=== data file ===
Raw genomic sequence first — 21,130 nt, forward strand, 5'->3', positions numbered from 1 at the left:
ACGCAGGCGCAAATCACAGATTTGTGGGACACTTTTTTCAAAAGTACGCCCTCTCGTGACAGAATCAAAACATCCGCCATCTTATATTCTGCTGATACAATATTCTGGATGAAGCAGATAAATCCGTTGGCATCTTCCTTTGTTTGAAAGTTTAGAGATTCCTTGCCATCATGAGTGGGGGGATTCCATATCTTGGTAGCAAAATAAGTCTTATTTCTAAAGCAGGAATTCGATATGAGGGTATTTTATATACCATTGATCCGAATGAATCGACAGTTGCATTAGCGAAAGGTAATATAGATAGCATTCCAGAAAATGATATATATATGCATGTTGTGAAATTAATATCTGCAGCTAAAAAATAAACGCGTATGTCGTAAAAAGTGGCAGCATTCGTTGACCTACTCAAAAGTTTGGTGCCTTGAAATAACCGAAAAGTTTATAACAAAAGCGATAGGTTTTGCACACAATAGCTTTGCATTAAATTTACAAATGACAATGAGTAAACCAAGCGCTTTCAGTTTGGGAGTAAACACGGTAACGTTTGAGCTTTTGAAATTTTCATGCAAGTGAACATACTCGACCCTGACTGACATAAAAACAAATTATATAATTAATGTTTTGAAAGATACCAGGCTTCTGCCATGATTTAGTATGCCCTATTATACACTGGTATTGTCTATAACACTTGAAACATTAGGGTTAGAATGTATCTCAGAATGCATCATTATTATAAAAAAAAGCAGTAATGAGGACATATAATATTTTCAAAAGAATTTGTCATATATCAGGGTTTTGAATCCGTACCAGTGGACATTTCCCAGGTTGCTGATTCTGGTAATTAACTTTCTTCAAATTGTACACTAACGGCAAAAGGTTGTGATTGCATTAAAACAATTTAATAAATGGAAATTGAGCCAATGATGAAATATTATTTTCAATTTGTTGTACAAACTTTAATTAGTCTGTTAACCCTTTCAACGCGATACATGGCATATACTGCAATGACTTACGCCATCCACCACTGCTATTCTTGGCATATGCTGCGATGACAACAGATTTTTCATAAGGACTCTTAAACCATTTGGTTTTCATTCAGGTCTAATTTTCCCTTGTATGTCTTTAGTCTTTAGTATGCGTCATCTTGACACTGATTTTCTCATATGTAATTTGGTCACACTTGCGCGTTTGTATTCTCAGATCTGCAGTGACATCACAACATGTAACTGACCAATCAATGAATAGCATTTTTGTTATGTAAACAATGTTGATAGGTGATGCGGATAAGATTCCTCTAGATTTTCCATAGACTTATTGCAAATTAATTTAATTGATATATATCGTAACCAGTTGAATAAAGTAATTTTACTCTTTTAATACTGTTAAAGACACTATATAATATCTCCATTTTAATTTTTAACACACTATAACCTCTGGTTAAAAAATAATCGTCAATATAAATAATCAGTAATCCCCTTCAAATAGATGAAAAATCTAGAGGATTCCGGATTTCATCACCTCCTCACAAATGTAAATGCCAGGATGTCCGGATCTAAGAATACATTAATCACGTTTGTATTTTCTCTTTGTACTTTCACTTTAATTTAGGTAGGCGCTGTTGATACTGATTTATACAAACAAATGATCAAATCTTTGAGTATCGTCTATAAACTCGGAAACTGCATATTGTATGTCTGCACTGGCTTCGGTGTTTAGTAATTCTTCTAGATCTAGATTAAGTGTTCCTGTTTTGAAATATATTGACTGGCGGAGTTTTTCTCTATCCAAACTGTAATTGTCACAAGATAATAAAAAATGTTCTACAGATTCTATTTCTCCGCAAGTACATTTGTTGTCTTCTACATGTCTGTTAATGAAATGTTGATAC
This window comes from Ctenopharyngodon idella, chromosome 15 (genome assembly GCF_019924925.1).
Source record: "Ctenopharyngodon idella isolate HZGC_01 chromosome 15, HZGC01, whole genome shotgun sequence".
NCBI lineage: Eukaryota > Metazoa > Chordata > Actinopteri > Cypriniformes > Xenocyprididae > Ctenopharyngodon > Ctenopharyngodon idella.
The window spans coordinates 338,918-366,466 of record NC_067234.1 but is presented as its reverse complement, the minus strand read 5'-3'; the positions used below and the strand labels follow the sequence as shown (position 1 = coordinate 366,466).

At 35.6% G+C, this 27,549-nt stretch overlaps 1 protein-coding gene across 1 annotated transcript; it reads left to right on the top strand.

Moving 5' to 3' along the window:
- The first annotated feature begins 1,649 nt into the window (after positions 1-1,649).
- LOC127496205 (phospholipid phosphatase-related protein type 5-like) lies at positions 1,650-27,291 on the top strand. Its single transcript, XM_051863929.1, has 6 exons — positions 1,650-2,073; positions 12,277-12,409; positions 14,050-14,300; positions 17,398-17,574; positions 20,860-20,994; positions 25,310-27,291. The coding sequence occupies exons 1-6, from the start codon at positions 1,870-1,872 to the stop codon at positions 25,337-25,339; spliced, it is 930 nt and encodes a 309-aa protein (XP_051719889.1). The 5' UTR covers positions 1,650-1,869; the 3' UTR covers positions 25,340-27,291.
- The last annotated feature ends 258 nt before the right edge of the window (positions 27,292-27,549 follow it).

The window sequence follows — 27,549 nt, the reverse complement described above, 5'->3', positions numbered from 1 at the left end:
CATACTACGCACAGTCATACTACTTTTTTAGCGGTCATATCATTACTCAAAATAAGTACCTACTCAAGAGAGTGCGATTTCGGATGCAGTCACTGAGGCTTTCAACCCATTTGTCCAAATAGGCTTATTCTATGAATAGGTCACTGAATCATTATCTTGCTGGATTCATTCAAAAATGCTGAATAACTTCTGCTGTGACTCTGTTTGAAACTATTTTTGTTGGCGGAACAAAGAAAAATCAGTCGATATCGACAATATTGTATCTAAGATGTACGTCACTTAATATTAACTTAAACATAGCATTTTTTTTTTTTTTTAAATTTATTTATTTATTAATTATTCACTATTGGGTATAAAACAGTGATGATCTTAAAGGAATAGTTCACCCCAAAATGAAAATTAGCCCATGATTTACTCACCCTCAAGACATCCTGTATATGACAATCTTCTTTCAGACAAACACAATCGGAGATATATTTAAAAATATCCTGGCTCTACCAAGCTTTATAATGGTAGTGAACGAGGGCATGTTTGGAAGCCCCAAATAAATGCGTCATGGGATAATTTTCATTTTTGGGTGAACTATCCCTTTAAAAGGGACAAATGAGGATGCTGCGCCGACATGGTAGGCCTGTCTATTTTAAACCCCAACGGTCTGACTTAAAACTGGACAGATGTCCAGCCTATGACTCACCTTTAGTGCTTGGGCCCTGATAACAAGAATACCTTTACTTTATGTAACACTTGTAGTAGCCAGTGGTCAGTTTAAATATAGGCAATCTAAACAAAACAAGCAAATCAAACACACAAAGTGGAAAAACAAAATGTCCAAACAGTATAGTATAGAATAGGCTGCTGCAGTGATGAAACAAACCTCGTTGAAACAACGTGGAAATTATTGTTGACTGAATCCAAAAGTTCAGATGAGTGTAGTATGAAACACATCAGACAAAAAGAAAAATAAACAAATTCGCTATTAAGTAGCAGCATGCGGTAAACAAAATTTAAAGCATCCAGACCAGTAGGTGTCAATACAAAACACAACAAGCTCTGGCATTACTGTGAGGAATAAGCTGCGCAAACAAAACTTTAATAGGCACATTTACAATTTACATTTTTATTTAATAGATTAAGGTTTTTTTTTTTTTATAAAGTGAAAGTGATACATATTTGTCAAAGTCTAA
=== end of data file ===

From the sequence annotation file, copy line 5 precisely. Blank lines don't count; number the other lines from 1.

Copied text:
NCBI lineage: Eukaryota > Metazoa > Chordata > Actinopteri > Cypriniformes > Xenocyprididae > Ctenopharyngodon > Ctenopharyngodon idella.